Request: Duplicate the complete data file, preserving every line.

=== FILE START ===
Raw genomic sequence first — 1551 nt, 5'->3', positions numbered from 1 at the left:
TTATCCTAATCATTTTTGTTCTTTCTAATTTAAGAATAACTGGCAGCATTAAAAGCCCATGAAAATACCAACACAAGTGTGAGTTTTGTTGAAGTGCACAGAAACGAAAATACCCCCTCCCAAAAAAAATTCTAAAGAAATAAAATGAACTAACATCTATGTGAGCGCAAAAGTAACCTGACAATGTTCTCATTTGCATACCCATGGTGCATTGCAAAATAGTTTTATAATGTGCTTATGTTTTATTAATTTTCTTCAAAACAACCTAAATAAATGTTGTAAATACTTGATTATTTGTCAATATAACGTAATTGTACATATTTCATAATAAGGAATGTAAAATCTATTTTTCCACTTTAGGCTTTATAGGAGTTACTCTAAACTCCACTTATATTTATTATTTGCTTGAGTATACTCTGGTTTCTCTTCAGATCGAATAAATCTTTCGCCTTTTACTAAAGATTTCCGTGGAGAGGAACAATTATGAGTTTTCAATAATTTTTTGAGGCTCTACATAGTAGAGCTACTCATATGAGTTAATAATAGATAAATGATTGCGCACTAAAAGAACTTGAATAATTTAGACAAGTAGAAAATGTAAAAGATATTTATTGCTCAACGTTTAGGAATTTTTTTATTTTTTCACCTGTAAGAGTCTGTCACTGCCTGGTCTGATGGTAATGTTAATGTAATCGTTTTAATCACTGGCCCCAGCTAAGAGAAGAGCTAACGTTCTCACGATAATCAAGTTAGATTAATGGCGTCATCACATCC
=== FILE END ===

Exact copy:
Raw genomic sequence first — 1551 nt, 5'->3', positions numbered from 1 at the left:
TTATCCTAATCATTTTTGTTCTTTCTAATTTAAGAATAACTGGCAGCATTAAAAGCCCATGAAAATACCAACACAAGTGTGAGTTTTGTTGAAGTGCACAGAAACGAAAATACCCCCTCCCAAAAAAAATTCTAAAGAAATAAAATGAACTAACATCTATGTGAGCGCAAAAGTAACCTGACAATGTTCTCATTTGCATACCCATGGTGCATTGCAAAATAGTTTTATAATGTGCTTATGTTTTATTAATTTTCTTCAAAACAACCTAAATAAATGTTGTAAATACTTGATTATTTGTCAATATAACGTAATTGTACATATTTCATAATAAGGAATGTAAAATCTATTTTTCCACTTTAGGCTTTATAGGAGTTACTCTAAACTCCACTTATATTTATTATTTGCTTGAGTATACTCTGGTTTCTCTTCAGATCGAATAAATCTTTCGCCTTTTACTAAAGATTTCCGTGGAGAGGAACAATTATGAGTTTTCAATAATTTTTTGAGGCTCTACATAGTAGAGCTACTCATATGAGTTAATAATAGATAAATGATTGCGCACTAAAAGAACTTGAATAATTTAGACAAGTAGAAAATGTAAAAGATATTTATTGCTCAACGTTTAGGAATTTTTTTATTTTTTCACCTGTAAGAGTCTGTCACTGCCTGGTCTGATGGTAATGTTAATGTAATCGTTTTAATCACTGGCCCCAGCTAAGAGAAGAGCTAACGTTCTCACGATAATCAAGTTAGATTAATGGCGTCATCACATCC